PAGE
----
Leicester Ionic Liquids Group
Green Solutions
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Research

The main research interests of the group are firmly based around green chemistry with particular emphasis on electrochemical processes. It is active in developing novel solvent systems with industrial applications such as metal deposition and dissolution. It collaborates strongly with industry and much of the work to date has been in the development of novel processes using ionic liquids.

Immersion Coating

The electroless deposition of silver metal onto copper substrates is an important industrial process used primarily by the manufacturers of printed circuit boards to prevent degradation of exposed copper surfaces (conduction tracks) before the board is assembled into a finished device (this can be up to several months).

A printed circuit board and an SEM image of a failed solder joint.

Ag is more susceptible to aerobic oxidation than Cu, however, the silver oxide and sulphide (visible as surface tarnish), as well as the underlying silver metal, are very soluble in tin and tin/lead based molten solders that are used to bond the circuit components to the copper tracks of the circuit board. On the contrary copper oxides are poorly soluble in the molten solder which results in failure of the joint either through poor conductivity or because of low mechanical stress tolerance.

The current commercial electroless silver process typically uses an aqueous AgNO3 solution in the presence of HNO3. There are social and environmental concerns surrounding the use of strong inorganic acids, and an additional detrimental effect because of competitive etching of the copper tracks during silver plating. Many component failures arise because of copper etching (by the HNO3) before the surfaces are silver plated. In addition, the aqueous process requires the use of a colloidal catalyst (usually palladium metal) to sustain silver plating.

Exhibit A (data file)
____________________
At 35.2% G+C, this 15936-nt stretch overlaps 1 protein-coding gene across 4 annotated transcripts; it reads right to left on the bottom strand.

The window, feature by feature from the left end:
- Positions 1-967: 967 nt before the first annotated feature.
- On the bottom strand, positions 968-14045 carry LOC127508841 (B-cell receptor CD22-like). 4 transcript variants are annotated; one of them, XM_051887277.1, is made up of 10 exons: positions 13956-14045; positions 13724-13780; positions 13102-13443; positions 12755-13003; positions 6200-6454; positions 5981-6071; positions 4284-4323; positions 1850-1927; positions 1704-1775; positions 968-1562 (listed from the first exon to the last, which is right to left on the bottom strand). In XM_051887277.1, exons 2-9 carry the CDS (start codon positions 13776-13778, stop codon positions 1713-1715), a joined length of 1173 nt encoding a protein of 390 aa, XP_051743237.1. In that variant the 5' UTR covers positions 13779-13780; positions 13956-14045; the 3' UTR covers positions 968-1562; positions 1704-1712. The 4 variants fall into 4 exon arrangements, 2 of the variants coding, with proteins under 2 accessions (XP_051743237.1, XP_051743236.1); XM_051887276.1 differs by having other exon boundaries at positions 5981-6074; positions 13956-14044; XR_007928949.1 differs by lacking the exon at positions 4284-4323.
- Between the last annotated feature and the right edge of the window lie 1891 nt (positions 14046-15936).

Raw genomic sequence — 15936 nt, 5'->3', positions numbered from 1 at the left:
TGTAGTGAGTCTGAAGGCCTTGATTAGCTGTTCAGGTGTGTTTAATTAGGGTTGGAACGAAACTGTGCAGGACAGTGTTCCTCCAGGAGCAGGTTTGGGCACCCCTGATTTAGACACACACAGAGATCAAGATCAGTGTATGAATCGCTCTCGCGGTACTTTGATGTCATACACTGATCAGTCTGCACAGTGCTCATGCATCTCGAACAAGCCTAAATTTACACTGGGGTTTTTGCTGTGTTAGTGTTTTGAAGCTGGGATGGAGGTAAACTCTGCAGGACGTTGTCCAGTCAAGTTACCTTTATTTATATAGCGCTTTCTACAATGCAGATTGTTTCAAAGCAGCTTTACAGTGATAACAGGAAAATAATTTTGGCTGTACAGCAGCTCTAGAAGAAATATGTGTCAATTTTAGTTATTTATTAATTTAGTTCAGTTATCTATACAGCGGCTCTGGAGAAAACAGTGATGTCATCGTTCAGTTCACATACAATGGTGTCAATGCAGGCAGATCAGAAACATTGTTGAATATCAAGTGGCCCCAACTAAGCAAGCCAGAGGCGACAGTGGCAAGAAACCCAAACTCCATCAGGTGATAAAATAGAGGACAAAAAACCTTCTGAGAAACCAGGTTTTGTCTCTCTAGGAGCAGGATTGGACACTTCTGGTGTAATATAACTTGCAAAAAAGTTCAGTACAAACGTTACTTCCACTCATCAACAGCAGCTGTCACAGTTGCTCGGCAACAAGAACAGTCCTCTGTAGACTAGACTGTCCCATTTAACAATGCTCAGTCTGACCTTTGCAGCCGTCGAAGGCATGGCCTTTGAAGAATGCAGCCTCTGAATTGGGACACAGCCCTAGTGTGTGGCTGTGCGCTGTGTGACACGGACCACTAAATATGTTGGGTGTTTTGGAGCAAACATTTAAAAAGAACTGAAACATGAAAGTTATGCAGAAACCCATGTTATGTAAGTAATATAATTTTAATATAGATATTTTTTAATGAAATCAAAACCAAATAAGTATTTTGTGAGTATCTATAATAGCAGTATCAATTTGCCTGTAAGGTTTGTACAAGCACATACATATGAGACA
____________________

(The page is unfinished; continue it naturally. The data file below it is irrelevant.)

Scanning electron micrograph of a polished Cu sample exposed to AgCl solution of ChCl:2EG IL for 5 minutes and an SEM of a solder joint onto a PCB which has been coated with immersion Ag from the IL process

An immersion Ag process has been developed using an IL based on choline chloride and ethylene glycol eutectic mix, which gives a high quality solderable Ag finish for PCB applications where electroless silver deposits of up to several microns have been obtained by dip coating in ionic liquids without the use of catalysts of strong inorganic acids.

Acoustic impedance data (QCM) for a silver deposition experiment.

Crucially, the nature of the morphology of silver deposition facilitates sustained growth of silver coatings. This is in contrast the aqueous dip-coating reaction. We have used acoustic impedance spectroscopy performed with a Quartz Crystal Microbalance (QCM) together with AFM and SEM to probe the mechanism of deposition and the structure of the silver deposits. Electroless silver deposits of up to several microns have been obtained by dip coating in ionic liquids without the use of catalysts of strong inorganic acids.

AFM image (resonant mode) of a Ag plated Cu sample (SEM below); (a) xyz surface projection, (b) height contrast image of the same data, (c) height/distance data for the diagonal line trace sown in (b).